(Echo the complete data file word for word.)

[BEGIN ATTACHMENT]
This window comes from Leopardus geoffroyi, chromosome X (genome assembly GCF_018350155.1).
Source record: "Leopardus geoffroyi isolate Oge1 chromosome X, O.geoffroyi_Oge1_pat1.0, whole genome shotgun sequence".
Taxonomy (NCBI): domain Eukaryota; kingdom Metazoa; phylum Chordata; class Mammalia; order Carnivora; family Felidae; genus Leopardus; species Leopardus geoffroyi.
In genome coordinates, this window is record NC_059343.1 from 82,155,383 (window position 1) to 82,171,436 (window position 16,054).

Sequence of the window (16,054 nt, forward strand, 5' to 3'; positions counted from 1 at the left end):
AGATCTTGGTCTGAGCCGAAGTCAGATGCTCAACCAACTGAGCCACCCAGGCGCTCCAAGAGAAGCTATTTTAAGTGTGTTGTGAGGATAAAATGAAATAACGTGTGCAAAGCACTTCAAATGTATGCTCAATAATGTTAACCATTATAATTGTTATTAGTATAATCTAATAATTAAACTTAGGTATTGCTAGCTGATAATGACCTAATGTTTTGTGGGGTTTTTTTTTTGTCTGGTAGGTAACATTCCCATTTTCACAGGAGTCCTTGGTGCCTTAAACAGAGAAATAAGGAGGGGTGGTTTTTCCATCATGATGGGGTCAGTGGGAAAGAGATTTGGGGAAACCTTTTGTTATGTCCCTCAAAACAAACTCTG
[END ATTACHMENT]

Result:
This window comes from Leopardus geoffroyi, chromosome X (genome assembly GCF_018350155.1).
Source record: "Leopardus geoffroyi isolate Oge1 chromosome X, O.geoffroyi_Oge1_pat1.0, whole genome shotgun sequence".
Taxonomy (NCBI): domain Eukaryota; kingdom Metazoa; phylum Chordata; class Mammalia; order Carnivora; family Felidae; genus Leopardus; species Leopardus geoffroyi.
In genome coordinates, this window is record NC_059343.1 from 82,155,383 (window position 1) to 82,171,436 (window position 16,054).

Sequence of the window (16,054 nt, forward strand, 5' to 3'; positions counted from 1 at the left end):
AGATCTTGGTCTGAGCCGAAGTCAGATGCTCAACCAACTGAGCCACCCAGGCGCTCCAAGAGAAGCTATTTTAAGTGTGTTGTGAGGATAAAATGAAATAACGTGTGCAAAGCACTTCAAATGTATGCTCAATAATGTTAACCATTATAATTGTTATTAGTATAATCTAATAATTAAACTTAGGTATTGCTAGCTGATAATGACCTAATGTTTTGTGGGGTTTTTTTTTTGTCTGGTAGGTAACATTCCCATTTTCACAGGAGTCCTTGGTGCCTTAAACAGAGAAATAAGGAGGGGTGGTTTTTCCATCATGATGGGGTCAGTGGGAAAGAGATTTGGGGAAACCTTTTGTTATGTCCCTCAAAACAAACTCTG